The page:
MIT researcher Shuguang Zhang’s nanofiber-scaffold technology became the foundation for a biotech company.
In the early 1990s, MIT researcher Shuguang Zhang, then an MIT postdoc, stumbled upon peptides that could self-assemble into nanostructures, creating three-dimensional environments for cell culturing. It was, at the time, a breakthrough discovery.
But it wouldn’t be until a decade later, in a last-ditch effort to bring this discovery to the public, that these peptides would find commercial application through 3-D Matrix, a startup co-founded by Zhang and other MIT scientists.
Today, despite several business setbacks, 3-D Matrix has a market value of roughly $1 billion. It’s also a top biotech firm in Japan, where its new headquarters are located, and has the most-traded stock on the Tokyo Stock Exchange.
The company’s commercial product, PuraMatrix, launched in 2002, is a hydrogel made of amino acids (the building blocks of proteins) that self-assemble into nanofiber scaffolds in the presence of salt. Using the scaffolds generated by the hydrogel, scientists can grow and study cells in a 3-D environment more similar to a living organism than, say, a flat petri dish, which had been the most common medium for growing cells.
“It’s time to move away from technology that predates the past century,” Zhang wrote in a 2004 article published in the journal Nature Biotechnology. “Quantitative biology requires in vitro culture systems that more authentically represent a cell’s environment in a living organism. In doing so, in vitro experimentation can truly become more predictive of in vivo systems.”
PuraMatrix has the potential for use in surgical procedures; wound healing; 3-D cell culturing; sustained drug delivery; accelerated cartilage and bone growth; and regeneration of tissue and cardiac muscle. The product, Zhang says, which is nontoxic and harmless to humans, is helping scientists make the shift from two-dimensional to three-dimensional tissue cell-culture experimentation.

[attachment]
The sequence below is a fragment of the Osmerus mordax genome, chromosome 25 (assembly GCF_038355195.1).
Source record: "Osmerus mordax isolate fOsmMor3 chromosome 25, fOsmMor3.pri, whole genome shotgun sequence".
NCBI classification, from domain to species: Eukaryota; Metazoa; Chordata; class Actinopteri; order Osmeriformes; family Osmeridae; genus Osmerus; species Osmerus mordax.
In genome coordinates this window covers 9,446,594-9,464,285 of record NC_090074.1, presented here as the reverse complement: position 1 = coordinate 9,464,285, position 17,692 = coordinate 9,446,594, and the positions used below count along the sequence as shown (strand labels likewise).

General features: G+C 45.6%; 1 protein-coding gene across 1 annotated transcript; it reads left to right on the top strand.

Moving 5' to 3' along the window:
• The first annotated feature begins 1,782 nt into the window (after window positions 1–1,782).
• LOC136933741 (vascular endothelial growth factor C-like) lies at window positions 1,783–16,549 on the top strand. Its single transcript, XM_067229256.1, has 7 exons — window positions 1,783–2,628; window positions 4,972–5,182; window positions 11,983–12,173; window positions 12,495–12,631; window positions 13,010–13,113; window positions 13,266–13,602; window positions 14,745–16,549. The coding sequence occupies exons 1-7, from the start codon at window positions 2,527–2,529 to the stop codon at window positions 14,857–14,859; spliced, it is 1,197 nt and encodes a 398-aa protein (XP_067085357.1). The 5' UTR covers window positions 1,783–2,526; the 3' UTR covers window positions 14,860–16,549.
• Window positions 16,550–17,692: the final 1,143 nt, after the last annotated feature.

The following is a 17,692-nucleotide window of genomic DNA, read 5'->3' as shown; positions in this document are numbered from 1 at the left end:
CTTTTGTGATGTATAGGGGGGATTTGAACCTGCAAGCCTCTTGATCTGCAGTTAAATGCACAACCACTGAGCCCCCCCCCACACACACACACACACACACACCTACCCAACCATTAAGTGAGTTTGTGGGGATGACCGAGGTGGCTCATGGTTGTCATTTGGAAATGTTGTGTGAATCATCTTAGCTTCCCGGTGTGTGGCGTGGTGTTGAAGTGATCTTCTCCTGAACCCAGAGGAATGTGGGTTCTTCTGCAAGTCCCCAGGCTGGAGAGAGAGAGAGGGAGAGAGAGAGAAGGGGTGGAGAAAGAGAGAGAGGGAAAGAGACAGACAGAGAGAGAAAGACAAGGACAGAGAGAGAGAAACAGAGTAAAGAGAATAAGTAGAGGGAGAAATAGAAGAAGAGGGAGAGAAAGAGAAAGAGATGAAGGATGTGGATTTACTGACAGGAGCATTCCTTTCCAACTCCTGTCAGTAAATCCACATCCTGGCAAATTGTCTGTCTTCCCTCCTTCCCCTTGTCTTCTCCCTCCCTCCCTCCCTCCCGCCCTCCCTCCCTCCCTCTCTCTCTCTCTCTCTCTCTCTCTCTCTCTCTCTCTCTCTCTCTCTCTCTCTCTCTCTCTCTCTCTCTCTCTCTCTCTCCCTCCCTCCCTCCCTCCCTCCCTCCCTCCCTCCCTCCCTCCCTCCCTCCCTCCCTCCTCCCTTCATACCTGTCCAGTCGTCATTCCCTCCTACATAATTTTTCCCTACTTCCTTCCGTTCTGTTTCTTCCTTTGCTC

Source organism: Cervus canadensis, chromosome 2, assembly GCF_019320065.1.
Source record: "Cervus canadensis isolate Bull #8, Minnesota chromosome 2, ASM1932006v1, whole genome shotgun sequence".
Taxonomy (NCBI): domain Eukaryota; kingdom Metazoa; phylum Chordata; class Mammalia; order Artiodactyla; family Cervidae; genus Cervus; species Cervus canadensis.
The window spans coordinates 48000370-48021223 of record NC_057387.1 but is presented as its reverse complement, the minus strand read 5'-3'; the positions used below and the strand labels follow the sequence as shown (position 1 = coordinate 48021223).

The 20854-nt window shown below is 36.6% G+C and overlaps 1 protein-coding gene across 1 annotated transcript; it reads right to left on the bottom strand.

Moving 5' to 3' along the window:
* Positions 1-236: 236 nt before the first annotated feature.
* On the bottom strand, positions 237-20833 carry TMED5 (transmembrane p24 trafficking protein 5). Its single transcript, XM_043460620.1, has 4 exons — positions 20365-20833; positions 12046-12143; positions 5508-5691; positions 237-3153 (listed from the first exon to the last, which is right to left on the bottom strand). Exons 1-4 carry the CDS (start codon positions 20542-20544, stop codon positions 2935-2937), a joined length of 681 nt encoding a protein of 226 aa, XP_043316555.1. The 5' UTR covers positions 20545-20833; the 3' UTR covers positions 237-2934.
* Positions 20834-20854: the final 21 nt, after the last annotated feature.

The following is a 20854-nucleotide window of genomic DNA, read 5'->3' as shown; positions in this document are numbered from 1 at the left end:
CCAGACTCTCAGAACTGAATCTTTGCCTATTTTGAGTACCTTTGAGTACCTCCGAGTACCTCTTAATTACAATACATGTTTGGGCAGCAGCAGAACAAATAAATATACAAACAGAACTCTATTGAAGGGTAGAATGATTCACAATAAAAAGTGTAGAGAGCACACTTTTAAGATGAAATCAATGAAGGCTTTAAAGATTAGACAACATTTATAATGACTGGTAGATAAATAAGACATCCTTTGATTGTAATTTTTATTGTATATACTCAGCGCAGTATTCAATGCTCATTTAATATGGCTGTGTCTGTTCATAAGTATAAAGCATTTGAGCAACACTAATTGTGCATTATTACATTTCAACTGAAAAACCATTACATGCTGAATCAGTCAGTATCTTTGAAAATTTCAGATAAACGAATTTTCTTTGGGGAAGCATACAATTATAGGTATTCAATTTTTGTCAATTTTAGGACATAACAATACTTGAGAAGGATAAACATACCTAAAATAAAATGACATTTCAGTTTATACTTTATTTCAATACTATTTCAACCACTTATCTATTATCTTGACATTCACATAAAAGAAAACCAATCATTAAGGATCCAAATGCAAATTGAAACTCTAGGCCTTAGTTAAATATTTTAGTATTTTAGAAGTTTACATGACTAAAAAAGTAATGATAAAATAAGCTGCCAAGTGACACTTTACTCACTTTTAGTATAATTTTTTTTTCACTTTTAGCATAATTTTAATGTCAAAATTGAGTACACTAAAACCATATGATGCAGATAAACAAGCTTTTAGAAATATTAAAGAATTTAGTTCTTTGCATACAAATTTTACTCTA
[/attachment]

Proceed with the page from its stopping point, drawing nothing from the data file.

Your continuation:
“Only a handful of scientists thought studying cells in 3-D structures was important when I first discovered it in the ’90s. Now, it’s almost universally understood as crucial for understanding cancer, stem cells, all of biology,” says Zhang, who first published a paper on self-assembling peptides in yeast in a 1993 issue of the Proceedings of the National Academy of Sciences, along with MIT co-authors Alexander Rich, a professor of biology, and grad students Todd Holmes and Curtis Lockshin.
To date, PuraMatrix has been used in more than 200 studies published in peer-reviewed journals, and for independent research. Last month, PuraMatrix received approval for clinical release across European Union countries.
It all started with a serendipitous discovery: While studying a yeast protein sequence in Rich’s lab, Zhang and Holmes left rat cells out overnight in petri dishes, along with peptides. Expecting the cells to be dead in the morning, they were surprised to find that the cells were, in fact, thriving — which contradicted the scientific literature on the topic.
“That aroused my curiosity, so I chased it,” says Zhang, who is now a principal research scientist at the Center for Bits and Atoms at the MIT Media Lab. “That’s how it began. Curiosity is so important to scientific discovery.”
Securing funding from Rich, Zhang further manipulated the peptides and found he could use them as a substrate on which to grow cells in any pattern: He made them into rows, lines and bars, and even spelled out the letters “MIT.”